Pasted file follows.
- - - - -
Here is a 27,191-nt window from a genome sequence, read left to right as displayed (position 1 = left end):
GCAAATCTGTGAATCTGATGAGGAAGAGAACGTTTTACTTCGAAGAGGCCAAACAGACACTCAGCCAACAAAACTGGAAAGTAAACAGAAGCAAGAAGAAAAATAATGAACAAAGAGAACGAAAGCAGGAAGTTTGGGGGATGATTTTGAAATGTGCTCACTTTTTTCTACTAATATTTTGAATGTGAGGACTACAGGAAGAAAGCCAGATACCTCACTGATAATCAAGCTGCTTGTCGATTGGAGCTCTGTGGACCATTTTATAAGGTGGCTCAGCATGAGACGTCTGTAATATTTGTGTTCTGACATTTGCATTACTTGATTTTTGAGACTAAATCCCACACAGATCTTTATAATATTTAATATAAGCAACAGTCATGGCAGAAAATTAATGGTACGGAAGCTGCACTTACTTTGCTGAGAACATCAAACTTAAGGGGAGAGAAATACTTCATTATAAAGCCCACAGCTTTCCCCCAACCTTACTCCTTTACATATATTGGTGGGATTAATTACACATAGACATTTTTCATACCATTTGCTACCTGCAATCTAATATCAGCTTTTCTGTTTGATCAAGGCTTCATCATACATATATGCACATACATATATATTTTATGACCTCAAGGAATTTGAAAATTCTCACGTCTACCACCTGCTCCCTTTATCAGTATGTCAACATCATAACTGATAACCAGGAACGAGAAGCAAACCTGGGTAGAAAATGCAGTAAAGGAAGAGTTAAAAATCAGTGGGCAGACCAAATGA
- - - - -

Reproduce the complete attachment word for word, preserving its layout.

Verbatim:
Here is a 27,191-nt window from a genome sequence, read left to right as displayed (position 1 = left end):
GCAAATCTGTGAATCTGATGAGGAAGAGAACGTTTTACTTCGAAGAGGCCAAACAGACACTCAGCCAACAAAACTGGAAAGTAAACAGAAGCAAGAAGAAAAATAATGAACAAAGAGAACGAAAGCAGGAAGTTTGGGGGATGATTTTGAAATGTGCTCACTTTTTTCTACTAATATTTTGAATGTGAGGACTACAGGAAGAAAGCCAGATACCTCACTGATAATCAAGCTGCTTGTCGATTGGAGCTCTGTGGACCATTTTATAAGGTGGCTCAGCATGAGACGTCTGTAATATTTGTGTTCTGACATTTGCATTACTTGATTTTTGAGACTAAATCCCACACAGATCTTTATAATATTTAATATAAGCAACAGTCATGGCAGAAAATTAATGGTACGGAAGCTGCACTTACTTTGCTGAGAACATCAAACTTAAGGGGAGAGAAATACTTCATTATAAAGCCCACAGCTTTCCCCCAACCTTACTCCTTTACATATATTGGTGGGATTAATTACACATAGACATTTTTCATACCATTTGCTACCTGCAATCTAATATCAGCTTTTCTGTTTGATCAAGGCTTCATCATACATATATGCACATACATATATATTTTATGACCTCAAGGAATTTGAAAATTCTCACGTCTACCACCTGCTCCCTTTATCAGTATGTCAACATCATAACTGATAACCAGGAACGAGAAGCAAACCTGGGTAGAAAATGCAGTAAAGGAAGAGTTAAAAATCAGTGGGCAGACCAAATGA